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Kayaking Calico Creek

MOREHEAD CITY — I live on Calico Creek in Morehead City. If you live in town or anywhere close to it, your response to that statement is probably something along the lines of “Yuck.” This small tributary to the Newport River has a long and sometimes troubled past as a place where Morehead dumps its sewage.

But, believe it or not, it’s well worth a look from the cockpit of a kayak.


Taking a lunch break on a small beach at the mouth of Calico Creek by the Newport River. 

Before I put in, I wanted to get a little more background on the creek. At the History Place, a local museum, I pored over old maps and newspaper articles and availed myself of the encyclopedic knowledge of John Stephens, a local historian and weekly volunteer who grew up in the area. He shared both the history and his memories of growing up on the creek.

The first deed in the area is dated 1722, when land around the creek was used for timber and rich farm land. During those early times, the creek was deep enough that its banks were a center of water-based commerce, home to a sawmill, a shark processing plant and a brick yard. The brick yard was built to supply the bricks for Fort Macon, which was built over 10 years starting in 1826. The fort in nearby Atlantic Beach is now the centerpiece of a state park.

The creek was also known for producing the large quantities of crabs. Crab Point, the name given the north side of the creek and the Newport River, reminds us of this history. Oysters, shrimp and fish were also plentiful and supplemented many a farm family.

Calico Creek, though, has been closed to shellfishing since the 1950s, which is when the Shellfish Sanitation Program of the state Division of Marine Fisheries began keeping records, reports Shannon Jenkins, an environmental senior specialist with the program. Morehead City now boasts a modern sewage treatment plant with an impeccable record, but in the bad old days, raw sewage was discharged into the headwaters of the creek. The waters remain closed to shellfishing because it’s believed that the sediments that have made the headwaters so shallow remain contaminated.


Emeline Pigott, a Confederate spy, was one of the more famous residents of Calico Creek.

One of the most famous residents of Calico Creek was Emeline Pigott, a young woman who became a Confederate spy during the Civil War. She was known for daring exploits as she smuggled messages across enemy lines in her voluminous skirts and hosted clandestine travelers at the family farm. At one point she was jailed and sentenced to death. She was then mysteriously released; supposedly because of the secret information she had on Union officials.

The Pigott homestead took up all of what is now my neighborhood; the family cemetery sits on the creek, tended by the city. Stephens remembers going on Easter egg hunts in the Pigott yard in the mid-1930s. He also has fond memories of going up the creek with his friends on a skiff, getting back after dark, to the consternation of his parents.

There’s a public access point and floating dock at 608 Bay Street, at the intersection of Bay and Sixth streets. Parking is on the street. Timing is key to launching here; if the tide is low, it adds a long, boat-hauling walk over oyster shells to the trip. We put in just before high tide and floated right from the dock.

As we curved around a marshy island just north of the yacht basin, a pair of dolphins surfaced about 30 feet from our boats. They escorted us across the mouth of Calico Creek and into the Newport River, their skin gleaming in the sun, the exhalations from their blow holes sounding a husky counterpoint to the gulls’ cries.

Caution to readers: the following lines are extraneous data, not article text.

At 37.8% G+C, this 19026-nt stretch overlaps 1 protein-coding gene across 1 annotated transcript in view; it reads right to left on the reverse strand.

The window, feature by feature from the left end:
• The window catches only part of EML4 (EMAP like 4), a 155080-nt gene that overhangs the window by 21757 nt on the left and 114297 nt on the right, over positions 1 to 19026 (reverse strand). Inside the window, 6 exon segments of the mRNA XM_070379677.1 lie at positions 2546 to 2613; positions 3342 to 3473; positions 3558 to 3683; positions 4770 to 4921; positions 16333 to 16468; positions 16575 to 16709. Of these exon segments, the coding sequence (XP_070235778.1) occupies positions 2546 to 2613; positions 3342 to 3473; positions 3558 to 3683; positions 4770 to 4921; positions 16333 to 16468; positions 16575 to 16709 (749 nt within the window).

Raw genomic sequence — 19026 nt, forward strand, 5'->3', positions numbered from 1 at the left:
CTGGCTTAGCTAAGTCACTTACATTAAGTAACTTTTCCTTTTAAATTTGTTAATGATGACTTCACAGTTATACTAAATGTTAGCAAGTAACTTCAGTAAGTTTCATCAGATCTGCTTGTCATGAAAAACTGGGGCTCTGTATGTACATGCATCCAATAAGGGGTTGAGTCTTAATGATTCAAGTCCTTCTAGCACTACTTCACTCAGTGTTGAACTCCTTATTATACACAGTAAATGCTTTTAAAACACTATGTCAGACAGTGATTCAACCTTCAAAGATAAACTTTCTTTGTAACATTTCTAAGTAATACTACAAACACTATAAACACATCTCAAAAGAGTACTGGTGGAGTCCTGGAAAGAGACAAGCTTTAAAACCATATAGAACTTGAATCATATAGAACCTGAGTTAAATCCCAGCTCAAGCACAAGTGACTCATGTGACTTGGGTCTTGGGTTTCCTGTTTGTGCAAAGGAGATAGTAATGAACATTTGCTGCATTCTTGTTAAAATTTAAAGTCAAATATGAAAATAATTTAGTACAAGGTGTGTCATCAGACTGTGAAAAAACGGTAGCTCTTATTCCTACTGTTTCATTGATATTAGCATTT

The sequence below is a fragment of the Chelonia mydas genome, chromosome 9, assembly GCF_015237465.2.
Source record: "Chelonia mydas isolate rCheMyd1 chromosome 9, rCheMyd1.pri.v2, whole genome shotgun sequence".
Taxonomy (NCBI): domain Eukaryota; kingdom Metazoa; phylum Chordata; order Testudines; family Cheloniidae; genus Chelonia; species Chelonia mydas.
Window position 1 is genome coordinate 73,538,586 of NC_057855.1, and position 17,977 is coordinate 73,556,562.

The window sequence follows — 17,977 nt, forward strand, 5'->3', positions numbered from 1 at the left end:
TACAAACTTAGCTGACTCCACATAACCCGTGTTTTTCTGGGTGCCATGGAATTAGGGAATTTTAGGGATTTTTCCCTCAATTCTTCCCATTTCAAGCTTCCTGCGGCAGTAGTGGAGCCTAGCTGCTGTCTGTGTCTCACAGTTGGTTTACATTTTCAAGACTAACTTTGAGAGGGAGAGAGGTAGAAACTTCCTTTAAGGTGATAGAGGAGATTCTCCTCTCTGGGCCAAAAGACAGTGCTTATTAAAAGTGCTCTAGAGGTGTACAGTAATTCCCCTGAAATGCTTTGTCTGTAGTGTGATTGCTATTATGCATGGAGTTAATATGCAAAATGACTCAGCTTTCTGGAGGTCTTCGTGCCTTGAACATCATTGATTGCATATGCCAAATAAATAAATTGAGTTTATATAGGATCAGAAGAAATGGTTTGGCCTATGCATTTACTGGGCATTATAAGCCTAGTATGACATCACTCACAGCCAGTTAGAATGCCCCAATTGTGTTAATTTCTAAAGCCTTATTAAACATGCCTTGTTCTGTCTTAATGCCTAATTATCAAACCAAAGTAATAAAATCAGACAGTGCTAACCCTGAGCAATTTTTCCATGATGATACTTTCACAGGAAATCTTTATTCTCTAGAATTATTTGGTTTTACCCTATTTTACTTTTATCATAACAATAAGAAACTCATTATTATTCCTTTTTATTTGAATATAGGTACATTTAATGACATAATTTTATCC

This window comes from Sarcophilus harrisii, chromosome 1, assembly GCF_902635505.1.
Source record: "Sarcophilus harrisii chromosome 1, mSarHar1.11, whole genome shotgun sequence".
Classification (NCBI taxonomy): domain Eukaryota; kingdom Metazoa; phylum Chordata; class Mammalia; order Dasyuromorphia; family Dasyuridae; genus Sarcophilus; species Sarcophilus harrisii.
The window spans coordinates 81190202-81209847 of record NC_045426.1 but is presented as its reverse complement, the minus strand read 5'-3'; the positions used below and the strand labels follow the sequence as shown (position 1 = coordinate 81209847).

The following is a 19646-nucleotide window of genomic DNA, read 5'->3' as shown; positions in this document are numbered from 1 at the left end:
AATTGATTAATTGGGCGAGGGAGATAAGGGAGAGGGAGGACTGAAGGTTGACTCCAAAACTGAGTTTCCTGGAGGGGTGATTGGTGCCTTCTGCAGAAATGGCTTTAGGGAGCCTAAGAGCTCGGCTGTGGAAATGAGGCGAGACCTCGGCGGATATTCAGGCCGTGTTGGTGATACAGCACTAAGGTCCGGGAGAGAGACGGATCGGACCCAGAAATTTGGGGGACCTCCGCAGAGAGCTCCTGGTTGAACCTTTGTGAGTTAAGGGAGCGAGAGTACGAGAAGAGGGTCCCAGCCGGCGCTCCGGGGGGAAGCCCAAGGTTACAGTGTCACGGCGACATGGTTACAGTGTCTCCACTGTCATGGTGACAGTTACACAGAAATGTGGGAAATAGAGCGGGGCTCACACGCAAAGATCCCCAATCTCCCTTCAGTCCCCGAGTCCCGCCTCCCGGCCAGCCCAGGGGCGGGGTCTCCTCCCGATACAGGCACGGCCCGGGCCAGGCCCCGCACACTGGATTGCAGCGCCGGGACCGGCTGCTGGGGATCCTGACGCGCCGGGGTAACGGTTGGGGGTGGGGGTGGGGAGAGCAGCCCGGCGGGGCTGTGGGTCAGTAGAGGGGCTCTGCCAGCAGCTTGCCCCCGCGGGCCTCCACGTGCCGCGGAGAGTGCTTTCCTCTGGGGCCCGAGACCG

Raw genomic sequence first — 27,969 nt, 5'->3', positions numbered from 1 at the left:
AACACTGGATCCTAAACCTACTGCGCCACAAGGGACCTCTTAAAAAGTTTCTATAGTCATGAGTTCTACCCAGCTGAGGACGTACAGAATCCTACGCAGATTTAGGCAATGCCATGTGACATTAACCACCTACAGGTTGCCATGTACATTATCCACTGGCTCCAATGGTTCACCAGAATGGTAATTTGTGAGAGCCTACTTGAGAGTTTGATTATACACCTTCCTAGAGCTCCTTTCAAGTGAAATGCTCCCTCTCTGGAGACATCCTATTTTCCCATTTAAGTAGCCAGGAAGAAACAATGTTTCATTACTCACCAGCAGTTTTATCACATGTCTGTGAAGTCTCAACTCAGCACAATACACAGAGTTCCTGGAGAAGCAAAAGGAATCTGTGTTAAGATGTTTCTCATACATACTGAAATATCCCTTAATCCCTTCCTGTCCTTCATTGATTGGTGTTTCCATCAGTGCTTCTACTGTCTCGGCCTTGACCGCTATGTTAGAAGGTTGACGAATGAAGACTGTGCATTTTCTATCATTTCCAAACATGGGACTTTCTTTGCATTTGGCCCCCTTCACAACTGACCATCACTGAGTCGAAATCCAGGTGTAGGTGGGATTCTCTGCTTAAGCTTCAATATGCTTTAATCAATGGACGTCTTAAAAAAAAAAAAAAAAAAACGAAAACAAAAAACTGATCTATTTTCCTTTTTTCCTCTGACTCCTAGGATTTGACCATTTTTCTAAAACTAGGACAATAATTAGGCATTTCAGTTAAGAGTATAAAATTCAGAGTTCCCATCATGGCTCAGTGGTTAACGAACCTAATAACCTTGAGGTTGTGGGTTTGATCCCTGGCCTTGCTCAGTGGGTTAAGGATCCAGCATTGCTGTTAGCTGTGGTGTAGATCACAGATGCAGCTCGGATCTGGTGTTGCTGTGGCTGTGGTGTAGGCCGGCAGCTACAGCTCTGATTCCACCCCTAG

A pair of dolphins surfaced near our boats both coming and going. Photo: Sam Bland

We paddled across the river to a small island beach. The short sandy spit is a common stopping point for boaters and paddlers. After a quick lunch beachside, we set out to explore the marsh. This area is known as Haystacks, and it is a haven for kayaking because much of it is generally too shallow for power boats. We meandered along the narrow passage ways, startling herons and egrets as we passed. Fish ruffled the water’s surface and jumping mullet jumped, taunting us. There are passages through the marsh, but we picked the wrong paths, so we retraced our way out.


A great egret snatches its prey. Photo: Sam Bland

With the sun starting to set, we paddled back across the river toward the mouth of the creek. Once again we were joined by a pair of dolphins, who stayed with us until we passed the yacht basin.

We pulled our boats out of the water, having to drag them from further out since the tide had fallen. A couple on the dock had caught puffer fish, which actually does taste like chicken, and mullet. My companion had trolled a line behind the boat during the trip to no avail. As we loaded up, I was grateful that this beautiful trip was available to me just by crossing the street to my neighbors’ yard. The public access is a much easier way to start, however— the bridge on 20th street is impassable at high tide.

If you’re looking for a local trip, give Calico Creek and the Newport River a try. You’ll be glad you did.

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About the Author

Christine Miller

Christine Miller joined the Federation in 2006 and is an assistant director. In addition to being one of our staff writers, she also works on strategic planning, project design and federal agency relationships. She holds a master's degree in coastal management and marine policy from the University of Delaware and has worked on coastal issues since 1996. She spends as much time as possible in, on and under the water.